Objective: The authors aim to incorporate educational reflection techniques in an addiction psychiatry postgraduate core rotation in order to increase critical self-awareness of attitudes, values, and beliefs related to working with people with substance use and other addictive disorders.
Methods: Reflection discussion times, reflection journaling, and mandatory end-of-rotation reflection papers were embedded into a core addiction psychiatry postgraduate training block. Qualitative analysis of 28 reflection papers was performed to determine key factors and constructs that impacted on the development of attitudes and professionalism.
Results: A number of constructs emerged that demonstrated the attitudes, beliefs, stereotypes, and stigmas students have regarding addictive disorders. Some constructs also highlighted that students felt much more comfortable dealing with addictive disorders after the training and would treat individuals with these conditions in a more effective manner.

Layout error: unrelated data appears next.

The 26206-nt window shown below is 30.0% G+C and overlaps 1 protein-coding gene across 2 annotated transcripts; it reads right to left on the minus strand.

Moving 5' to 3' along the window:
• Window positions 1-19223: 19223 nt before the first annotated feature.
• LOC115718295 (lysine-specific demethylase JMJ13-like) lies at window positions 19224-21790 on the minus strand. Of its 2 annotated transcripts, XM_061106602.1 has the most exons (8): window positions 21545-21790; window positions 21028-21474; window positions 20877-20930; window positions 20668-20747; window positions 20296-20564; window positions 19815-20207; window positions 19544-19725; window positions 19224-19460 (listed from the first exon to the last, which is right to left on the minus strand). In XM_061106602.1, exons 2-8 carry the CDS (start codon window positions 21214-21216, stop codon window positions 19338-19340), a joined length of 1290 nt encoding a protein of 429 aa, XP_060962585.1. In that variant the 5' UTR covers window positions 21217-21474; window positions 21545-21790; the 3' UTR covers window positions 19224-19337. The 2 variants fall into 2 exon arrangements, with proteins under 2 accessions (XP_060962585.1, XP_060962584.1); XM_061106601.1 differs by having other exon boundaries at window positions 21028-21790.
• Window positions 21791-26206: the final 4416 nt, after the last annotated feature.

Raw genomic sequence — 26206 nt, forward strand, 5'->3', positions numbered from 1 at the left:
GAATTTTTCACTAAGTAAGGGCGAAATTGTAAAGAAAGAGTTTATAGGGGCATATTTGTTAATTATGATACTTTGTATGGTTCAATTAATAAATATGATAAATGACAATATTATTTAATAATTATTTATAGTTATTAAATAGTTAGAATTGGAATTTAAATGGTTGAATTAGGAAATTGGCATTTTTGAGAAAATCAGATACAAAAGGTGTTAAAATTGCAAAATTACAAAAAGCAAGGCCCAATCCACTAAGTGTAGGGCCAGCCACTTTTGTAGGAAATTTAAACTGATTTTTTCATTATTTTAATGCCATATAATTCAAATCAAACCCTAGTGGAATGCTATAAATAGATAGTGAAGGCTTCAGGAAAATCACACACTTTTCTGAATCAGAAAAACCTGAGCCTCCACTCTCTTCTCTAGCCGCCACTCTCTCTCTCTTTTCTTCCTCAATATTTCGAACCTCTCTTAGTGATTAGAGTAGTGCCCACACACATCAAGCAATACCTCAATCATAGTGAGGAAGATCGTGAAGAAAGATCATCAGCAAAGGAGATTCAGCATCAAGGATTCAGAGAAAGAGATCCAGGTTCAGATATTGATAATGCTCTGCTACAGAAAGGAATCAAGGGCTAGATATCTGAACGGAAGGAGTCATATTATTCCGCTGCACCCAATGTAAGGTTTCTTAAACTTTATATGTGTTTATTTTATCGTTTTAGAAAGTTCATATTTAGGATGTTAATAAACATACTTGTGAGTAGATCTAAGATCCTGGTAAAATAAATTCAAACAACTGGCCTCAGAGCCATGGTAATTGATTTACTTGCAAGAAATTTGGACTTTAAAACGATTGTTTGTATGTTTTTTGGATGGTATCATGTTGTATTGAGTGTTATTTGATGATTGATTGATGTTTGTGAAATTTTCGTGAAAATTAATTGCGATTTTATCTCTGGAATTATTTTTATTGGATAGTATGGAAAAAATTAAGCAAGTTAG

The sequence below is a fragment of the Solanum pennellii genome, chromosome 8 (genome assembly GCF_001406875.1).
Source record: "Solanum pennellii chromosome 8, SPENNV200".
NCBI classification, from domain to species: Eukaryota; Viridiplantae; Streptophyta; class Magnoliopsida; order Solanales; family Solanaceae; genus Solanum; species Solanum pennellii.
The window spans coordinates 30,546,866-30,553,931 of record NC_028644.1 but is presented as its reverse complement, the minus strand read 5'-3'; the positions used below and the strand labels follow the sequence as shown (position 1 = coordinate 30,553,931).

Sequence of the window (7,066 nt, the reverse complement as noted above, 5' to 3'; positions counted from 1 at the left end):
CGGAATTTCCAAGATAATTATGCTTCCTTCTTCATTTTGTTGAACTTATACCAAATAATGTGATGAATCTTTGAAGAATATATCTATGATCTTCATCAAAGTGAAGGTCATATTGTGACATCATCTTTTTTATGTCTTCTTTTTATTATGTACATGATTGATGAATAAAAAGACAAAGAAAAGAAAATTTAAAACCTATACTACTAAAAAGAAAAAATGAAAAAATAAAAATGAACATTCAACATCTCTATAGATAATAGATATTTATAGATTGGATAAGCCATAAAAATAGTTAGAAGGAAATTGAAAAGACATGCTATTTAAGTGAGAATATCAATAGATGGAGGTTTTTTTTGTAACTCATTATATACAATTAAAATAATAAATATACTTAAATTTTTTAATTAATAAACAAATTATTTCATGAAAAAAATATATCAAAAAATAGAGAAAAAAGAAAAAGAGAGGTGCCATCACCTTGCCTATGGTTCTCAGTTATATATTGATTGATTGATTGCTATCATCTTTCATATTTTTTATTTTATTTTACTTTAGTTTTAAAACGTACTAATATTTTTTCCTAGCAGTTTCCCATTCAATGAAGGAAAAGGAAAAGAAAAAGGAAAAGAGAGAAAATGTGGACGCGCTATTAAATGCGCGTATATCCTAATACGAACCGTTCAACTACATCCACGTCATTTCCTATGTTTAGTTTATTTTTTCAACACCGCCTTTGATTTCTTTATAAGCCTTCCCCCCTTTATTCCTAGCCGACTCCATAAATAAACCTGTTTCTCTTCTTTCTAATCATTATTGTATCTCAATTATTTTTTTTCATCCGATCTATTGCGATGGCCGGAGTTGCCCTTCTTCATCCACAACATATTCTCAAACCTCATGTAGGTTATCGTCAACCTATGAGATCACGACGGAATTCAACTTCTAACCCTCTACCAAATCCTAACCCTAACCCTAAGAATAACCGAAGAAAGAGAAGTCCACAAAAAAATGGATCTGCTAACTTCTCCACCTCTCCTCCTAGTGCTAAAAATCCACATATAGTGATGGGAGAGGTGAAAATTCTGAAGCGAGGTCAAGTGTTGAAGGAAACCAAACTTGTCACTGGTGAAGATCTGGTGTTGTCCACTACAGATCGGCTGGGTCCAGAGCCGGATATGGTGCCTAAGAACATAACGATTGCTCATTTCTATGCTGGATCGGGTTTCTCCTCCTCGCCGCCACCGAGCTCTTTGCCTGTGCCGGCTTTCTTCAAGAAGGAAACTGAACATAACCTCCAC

Conclusion: Reflection techniques were endorsed as extremely valuable by students, especially in the development of professional attitudes that will help clinicians effectively engage and provide appropriate care for individuals suffering from addictive disorders. The authors suggest that reflective practices be used more extensively in psychiatric training in order to build and establish reflexive self-awareness as a core professional competence essential to work effectively in clinical practice, especially in the most demanding contexts.